Actually, I don’t. But I have to ask: if they can make it illegal to circumvent copy protection to do something you could legally do without the copy protection, then why can’t it be illegal to circumvent pop-up blockers?
Hmmm… considering that pop-up blockers are arguably a security feature, could the US DMCA be used here?
Author: Robert Watkins
My name is Robert Watkins. I am a software developer and have been for over 20 years now. I currently work for people, but my opinions here are in no way endorsed by them (which is cool; their opinions aren’t endorsed by me either). My main professional interests are in Java development, using Agile methods, with a historical focus on building web based applications. I’m also a Mac-fan and love my iPhone, which I’m currently learning how to code for.
I live and work in Brisbane, Australia, but I grew up in the Northern Territory, and still find Brisbane too cold (after 22 years here). I’m married, with two children and one cat. My politics are socialist in tendency, my religious affiliation is atheist (aka “none of the above”), my attitude is condescending and my moral standing is lying down.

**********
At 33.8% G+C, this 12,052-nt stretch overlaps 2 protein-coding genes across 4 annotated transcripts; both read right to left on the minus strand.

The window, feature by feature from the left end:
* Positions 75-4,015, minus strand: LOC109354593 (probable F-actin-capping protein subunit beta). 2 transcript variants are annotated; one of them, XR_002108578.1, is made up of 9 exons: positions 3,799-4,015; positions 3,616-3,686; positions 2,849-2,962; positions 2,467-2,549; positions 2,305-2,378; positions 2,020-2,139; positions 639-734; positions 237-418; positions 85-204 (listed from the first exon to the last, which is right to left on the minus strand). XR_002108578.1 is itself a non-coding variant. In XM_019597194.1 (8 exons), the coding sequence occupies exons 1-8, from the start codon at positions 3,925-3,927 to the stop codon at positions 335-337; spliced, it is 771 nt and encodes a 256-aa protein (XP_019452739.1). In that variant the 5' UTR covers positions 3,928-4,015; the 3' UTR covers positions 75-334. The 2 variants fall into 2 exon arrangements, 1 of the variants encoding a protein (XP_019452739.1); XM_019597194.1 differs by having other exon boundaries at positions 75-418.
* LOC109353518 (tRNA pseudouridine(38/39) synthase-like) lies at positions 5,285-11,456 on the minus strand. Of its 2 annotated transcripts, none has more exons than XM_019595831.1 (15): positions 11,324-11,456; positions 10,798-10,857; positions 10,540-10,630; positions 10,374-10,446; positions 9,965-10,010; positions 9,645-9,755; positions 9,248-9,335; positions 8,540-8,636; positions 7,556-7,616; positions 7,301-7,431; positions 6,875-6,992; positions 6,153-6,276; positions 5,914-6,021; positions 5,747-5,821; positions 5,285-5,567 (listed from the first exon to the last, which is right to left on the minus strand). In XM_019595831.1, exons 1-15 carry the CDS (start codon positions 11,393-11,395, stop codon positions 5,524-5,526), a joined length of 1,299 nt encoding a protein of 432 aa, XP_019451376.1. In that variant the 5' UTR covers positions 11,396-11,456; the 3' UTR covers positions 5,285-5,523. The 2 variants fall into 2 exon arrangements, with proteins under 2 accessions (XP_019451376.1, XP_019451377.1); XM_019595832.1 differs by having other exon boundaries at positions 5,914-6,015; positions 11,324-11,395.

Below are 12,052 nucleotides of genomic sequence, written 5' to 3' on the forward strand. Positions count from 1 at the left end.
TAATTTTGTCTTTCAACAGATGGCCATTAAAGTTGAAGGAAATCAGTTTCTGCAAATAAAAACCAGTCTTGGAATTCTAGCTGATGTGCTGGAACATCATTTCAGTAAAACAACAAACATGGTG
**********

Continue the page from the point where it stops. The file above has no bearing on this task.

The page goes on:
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One thought on “I, for one, welcome our new corporate overlords…”
You obviously do not understand modern American law. The DMCA states that non-corporate entities (aka “consumers”, “voters”, or “human beings”) are prohibited from using or modifying any software or device related to security, privacy, or intellectual property. In other words, no matter whether you are attempting to access someone else’s content, or prevent someone from pushing their content at you, it is illegal for you to do anything (or think or talk about doing anything) which interferes with this process.
When in doubt about whether it’s legal for you to do something under the DCMA, you can always use this simple rule of thumb: do you have more money than the other party? No? Then sit quietly until instructed how to pay.